The annual report from the regulator shows that private electricity production reached a peak over the past year, with private companies now producing a fifth of the country's electricity.
Gjergj Erebara, BIRN, Tirana
New small hydropower plants and the privatization of several medium-sized hydropower plants have increased private sector electricity production in Albania to almost a fifth of total production, a report by the Energy Regulatory Agency for 2014 shows.
It says the private electricity production market in Albania is now worth 8.1 billion leks (about 58 million euros).
During 2014 alone, 13 new private hydropower plants with a total installed capacity of 37 MW were connected to the grid, adding to 38 megawatt/hours to national production.
Private production of electricity in Albania started in 2000 when dozens of small hydropower plants, mainly built during the Communist era, were privatized.
The market grew fast after 2008, when the government signed hundreds of concession agreements to build new HPPs under the promise of long-term purchasing agreements.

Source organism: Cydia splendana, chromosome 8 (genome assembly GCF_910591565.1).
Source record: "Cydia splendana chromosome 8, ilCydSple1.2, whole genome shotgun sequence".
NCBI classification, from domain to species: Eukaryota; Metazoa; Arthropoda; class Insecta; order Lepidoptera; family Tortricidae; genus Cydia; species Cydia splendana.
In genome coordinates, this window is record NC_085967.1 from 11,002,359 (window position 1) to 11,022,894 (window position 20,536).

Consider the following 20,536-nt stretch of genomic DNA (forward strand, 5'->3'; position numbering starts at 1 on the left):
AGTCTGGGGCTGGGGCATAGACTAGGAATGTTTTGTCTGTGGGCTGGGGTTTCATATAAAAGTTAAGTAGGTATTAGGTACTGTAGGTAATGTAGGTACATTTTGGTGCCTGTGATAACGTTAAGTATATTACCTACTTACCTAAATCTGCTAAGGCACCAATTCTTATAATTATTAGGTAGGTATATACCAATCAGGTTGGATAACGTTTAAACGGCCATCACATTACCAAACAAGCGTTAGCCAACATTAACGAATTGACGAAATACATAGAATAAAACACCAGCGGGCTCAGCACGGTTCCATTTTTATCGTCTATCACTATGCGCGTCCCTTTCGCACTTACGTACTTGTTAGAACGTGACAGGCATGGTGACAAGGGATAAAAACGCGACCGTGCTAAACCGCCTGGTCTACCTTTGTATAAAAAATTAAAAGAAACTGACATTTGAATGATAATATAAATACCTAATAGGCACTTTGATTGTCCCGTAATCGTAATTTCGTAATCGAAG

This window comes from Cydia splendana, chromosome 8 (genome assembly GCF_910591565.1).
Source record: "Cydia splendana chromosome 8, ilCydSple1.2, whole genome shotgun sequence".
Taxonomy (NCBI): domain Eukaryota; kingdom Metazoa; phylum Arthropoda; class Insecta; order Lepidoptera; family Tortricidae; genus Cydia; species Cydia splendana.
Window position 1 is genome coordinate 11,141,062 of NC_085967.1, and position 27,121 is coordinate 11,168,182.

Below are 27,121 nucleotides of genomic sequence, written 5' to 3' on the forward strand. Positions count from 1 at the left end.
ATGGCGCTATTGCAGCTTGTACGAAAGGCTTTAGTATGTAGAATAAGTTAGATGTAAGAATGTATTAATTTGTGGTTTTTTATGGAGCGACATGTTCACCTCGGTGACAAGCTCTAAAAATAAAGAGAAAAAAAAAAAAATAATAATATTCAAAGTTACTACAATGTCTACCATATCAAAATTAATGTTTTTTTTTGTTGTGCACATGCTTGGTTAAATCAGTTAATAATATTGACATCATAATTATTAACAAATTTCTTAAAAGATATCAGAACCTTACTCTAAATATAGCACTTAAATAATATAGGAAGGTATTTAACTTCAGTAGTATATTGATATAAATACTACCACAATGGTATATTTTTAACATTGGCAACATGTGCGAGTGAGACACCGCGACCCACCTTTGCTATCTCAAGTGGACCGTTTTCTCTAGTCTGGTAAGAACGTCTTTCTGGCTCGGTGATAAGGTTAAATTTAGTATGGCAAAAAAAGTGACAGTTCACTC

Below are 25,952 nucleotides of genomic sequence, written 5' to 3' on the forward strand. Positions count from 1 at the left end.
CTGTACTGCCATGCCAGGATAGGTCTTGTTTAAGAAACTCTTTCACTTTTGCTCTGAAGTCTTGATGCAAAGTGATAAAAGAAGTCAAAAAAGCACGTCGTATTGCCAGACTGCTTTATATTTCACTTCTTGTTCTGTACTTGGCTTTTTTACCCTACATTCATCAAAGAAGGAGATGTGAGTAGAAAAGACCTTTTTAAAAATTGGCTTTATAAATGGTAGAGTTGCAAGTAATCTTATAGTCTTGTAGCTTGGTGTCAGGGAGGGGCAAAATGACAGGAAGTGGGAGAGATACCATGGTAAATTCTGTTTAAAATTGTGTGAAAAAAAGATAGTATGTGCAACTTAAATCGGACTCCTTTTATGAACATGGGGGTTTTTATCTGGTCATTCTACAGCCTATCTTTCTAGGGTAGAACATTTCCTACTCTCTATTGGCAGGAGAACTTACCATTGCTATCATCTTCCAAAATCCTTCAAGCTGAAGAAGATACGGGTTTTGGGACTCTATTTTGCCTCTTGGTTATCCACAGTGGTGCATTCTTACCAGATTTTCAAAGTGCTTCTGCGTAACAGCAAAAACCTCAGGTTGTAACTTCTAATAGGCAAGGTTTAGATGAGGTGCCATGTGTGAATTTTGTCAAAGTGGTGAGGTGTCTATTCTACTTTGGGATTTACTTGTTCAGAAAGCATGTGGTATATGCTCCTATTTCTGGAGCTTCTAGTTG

“About 98 private HPPs are currently producing electricity in Albania with a total installed capacity of 294 MW,” the regulatory authority report said.
Ashta hydropower plant, an Austrian downstream plant built over the Drini River in northern Albania, is currently the biggest producer. This 50 MW plant produced about 200 GWh during 2014.
Dozens of other private hydropower plants are under construction and are expected to join the grid over the next few years.
Devoll Hydropower project is the biggest under construction. It should be completed by 2019.
Albania has still plenty of other rivers that could be used for electricity production, but this lucrative business has also caused concerns about potential damage to the environment.